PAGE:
|Publication number||US7191993 B2|
|Application number||US 11/024,884|
|Publication date||Mar 20, 2007|
|Filing date||Dec 29, 2004|
|Priority date||Dec 30, 2003|
|Also published as||CA2491336A1, CA2491336C, US20050141818|
|Publication number||024884, 11024884, US 7191993 B2, US 7191993B2, US-B2-7191993, US7191993 B2, US7191993B2|
|Inventors||Christopher T. Bobrowski|
|Original Assignee||Juno Manufacturing, Inc.|
|Export Citation||BiBTeX, EndNote, RefMan|
|Patent Citations (12), Referenced by (13), Classifications (9), Legal Events (6)|
|External Links: USPTO, USPTO Assignment, Espacenet|
This application claims benefit of U.S. Provisional Ser. No. 60/533,356 filed on Dec. 30, 2003 entitled “APPARATUS AND METHOD FOR INSTALLATION OF RECESSED LIGHTING FIXTURE.”
Recessed lighting fixtures are typically installed in the space above an existing ceiling substrate—i.e., drywall, plaster, wood, planking, etc. The lighting fixtures may be installed either before or after the installation of the ceiling. When recessed lighting fixtures are installed after the installation of the ceiling, a specified diameter hole typically needs to be cut into the ceiling substrate. The housing for the lighting fixture is then inserted into the hole from below the ceiling line and locked into position within the hole by some mechanical means. Conventionally, this mechanical retention is usually performed by a mounting clip or spring that extends from the housing. The spring or clip is designed to trap the ceiling substrate material between a circumferential ring on the housing at the ceiling line and the “top side” of the substrate. The mechanical fasteners (i.e., spring or clip type devices) are typically engaged by pushing and locking into position in the housing sidewall or tightening a screw or fastener to lock the clip or spring into position in the housing sidewall.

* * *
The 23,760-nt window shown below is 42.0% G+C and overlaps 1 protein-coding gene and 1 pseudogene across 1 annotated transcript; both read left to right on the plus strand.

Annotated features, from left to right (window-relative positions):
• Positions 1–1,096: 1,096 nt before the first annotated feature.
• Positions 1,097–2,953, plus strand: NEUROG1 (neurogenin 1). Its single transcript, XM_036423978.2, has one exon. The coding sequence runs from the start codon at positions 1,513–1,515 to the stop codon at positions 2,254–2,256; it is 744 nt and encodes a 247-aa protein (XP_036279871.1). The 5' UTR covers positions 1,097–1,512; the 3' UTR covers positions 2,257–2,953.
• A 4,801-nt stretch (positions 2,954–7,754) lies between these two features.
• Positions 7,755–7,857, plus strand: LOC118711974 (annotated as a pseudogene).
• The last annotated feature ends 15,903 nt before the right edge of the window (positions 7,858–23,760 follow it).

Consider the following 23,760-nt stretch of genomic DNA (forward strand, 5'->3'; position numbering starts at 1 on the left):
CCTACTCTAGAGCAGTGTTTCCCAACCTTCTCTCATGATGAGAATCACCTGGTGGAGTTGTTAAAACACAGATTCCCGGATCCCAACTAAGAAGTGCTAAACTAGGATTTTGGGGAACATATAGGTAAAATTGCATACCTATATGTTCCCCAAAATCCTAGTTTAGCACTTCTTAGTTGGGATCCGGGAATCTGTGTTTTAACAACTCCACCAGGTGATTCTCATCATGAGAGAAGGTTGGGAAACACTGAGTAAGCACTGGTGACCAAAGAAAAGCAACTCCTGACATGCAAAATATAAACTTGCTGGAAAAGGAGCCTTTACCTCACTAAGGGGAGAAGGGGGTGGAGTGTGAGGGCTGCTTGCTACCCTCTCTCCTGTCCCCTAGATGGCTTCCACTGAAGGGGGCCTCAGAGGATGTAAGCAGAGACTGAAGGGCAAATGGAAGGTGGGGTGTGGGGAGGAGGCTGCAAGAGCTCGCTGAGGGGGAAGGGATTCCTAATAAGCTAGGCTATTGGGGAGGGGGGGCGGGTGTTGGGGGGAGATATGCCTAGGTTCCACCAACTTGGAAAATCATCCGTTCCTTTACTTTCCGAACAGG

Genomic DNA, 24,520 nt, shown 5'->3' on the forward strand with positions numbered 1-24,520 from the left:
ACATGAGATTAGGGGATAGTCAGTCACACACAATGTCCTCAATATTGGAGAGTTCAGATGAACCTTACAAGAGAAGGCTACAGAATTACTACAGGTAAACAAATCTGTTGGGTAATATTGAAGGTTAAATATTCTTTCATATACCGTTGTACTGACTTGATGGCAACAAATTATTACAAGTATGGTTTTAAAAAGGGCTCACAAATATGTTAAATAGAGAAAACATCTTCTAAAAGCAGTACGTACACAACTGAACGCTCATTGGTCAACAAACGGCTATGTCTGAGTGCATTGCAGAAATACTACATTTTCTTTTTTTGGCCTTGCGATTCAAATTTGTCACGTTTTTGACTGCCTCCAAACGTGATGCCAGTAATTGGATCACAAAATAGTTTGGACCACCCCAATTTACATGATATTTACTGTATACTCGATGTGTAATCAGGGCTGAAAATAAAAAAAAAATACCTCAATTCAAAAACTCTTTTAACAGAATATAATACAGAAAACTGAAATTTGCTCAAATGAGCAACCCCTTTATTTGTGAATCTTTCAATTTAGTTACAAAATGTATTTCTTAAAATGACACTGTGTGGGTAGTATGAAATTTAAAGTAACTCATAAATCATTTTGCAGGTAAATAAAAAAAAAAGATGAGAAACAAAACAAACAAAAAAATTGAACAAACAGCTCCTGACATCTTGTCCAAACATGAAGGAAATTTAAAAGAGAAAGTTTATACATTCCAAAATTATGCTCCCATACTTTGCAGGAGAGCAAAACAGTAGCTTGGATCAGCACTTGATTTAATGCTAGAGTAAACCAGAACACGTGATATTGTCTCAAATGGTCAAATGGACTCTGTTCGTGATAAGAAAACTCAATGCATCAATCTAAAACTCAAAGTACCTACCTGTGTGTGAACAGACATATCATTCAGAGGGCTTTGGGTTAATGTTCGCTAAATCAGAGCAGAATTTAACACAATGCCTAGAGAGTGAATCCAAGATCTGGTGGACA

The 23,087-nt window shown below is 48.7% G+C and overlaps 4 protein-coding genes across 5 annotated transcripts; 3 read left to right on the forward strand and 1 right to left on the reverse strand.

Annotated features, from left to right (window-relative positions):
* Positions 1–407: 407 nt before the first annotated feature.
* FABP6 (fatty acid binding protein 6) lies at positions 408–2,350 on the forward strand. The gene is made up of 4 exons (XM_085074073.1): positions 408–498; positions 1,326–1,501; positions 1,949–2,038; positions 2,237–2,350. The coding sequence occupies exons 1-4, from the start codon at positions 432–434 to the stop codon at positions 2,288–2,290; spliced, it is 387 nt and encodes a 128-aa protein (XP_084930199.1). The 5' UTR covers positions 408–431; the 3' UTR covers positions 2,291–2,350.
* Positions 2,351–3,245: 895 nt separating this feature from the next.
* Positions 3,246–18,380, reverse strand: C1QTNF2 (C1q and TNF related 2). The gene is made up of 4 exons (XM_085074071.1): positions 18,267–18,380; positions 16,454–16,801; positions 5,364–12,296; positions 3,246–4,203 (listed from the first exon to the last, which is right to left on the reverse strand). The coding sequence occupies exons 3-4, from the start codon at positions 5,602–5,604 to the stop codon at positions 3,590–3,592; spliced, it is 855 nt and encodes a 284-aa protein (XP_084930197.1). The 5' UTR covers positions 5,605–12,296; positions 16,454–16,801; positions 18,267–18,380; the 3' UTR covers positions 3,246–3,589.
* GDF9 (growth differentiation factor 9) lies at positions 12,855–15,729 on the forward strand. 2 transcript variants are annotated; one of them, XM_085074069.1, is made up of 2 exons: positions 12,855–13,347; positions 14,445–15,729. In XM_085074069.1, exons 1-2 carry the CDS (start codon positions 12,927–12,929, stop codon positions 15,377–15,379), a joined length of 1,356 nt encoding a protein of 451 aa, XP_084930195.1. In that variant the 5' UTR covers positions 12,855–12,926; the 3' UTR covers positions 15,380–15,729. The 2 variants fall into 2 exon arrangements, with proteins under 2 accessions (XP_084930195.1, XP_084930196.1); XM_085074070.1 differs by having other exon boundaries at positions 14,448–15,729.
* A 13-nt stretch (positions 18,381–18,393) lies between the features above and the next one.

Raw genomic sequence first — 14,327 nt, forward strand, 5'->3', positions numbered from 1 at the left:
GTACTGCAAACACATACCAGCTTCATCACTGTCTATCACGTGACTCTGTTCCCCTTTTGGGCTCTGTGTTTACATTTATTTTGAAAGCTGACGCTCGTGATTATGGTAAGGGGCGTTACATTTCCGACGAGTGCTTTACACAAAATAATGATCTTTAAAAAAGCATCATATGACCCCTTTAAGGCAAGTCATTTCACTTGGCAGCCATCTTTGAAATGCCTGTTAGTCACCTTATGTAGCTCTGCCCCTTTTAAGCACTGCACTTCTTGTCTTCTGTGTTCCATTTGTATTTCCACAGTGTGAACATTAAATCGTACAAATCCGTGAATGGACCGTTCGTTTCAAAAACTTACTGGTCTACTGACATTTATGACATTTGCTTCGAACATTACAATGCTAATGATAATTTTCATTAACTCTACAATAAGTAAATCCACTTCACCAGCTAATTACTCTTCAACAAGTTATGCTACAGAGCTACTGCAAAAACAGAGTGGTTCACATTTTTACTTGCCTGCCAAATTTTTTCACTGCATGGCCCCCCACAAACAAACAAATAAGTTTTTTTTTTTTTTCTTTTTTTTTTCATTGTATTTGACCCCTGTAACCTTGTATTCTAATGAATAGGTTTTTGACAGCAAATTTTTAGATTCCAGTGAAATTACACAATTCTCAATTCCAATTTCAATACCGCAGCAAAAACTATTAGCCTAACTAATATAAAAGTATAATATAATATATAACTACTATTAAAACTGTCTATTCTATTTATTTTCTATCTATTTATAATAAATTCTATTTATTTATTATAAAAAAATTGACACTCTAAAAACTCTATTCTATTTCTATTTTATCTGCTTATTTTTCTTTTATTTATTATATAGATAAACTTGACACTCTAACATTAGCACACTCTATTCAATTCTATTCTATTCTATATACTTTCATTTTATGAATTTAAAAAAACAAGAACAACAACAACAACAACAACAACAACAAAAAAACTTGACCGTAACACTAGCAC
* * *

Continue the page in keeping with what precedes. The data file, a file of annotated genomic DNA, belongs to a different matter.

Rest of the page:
However, in many remodeling applications, installation using conventional spring and clips may not be feasible due to space limitations imposed by the housing, socket, socket brackets, or other parts required in conventional recessed lighting fixtures. Accordingly, there is a need in the industry for a fixture that overcomes this limitation of conventional fixture, among others.
The present invention is a lighting apparatus comprising a housing, a frame having an opening of a sufficient size to receive the housing, and two retention cables, each having a first end and a second end. The housing includes two apertures in a wall of the housing to allow the second end of the retention cable to be passed through the wall. In one embodiment, the two apertures in the wall of the housing are elongated slots extending vertically along the sidewall. Preferably, the elongated slots are located on opposing portions of the sidewall.
In one aspect of the invention, the first end of each retention cable is attached to the frame. The first and second retention cables also preferably include means for connecting the second end of the first retention cable to the second end of the second retention cable. In one embodiment, the means for connecting include a first hook attached to the second end of the first retention cable and a second hook attached to the second end of the second retention cable.
In another aspect, the present invention includes a method of installing a lighting fixture comprising the steps of inserting a frame through a hole in a ceiling, pulling down on at least one retention cable to retain the frame against the upper surface of the ceiling, and sliding the housing through the opening in the frame while pulling down on the at least one retention cable;
The frame includes a flat base 22 designed to rest on the top of an upper surface of a ceiling. The frame also includes a circular opening 24 having a sufficient diameter to receive the housing 40 and a downwardly directed lip 26 extending from the perimeter of the opening 24. The frame may also include an upwardly extending flange 28 positioned along portions the exterior perimeter of the frame. Two notches 30 and 32 may be located along the upwardly extending flange 28 on opposite sides of the opening 24 for guiding the retention cables 50 and 60, respectively.
As shown in
The housing 40 preferably has a circular sidewall 42 and an flat upper wall 44. The bottom portion of the housing is typically open to receive a light socket and a lamp, and may also include a flange 46 extending around the outer circumference of the bottom of the sidewall 42. Although the housing is shown as being cylindrical, the housing can be of any shape so long as the housing is capable of being received through the opening in the frame. For example, the housing 40 and the opening 24 may be oval, rectangular, elliptical, triangular, or any other shape.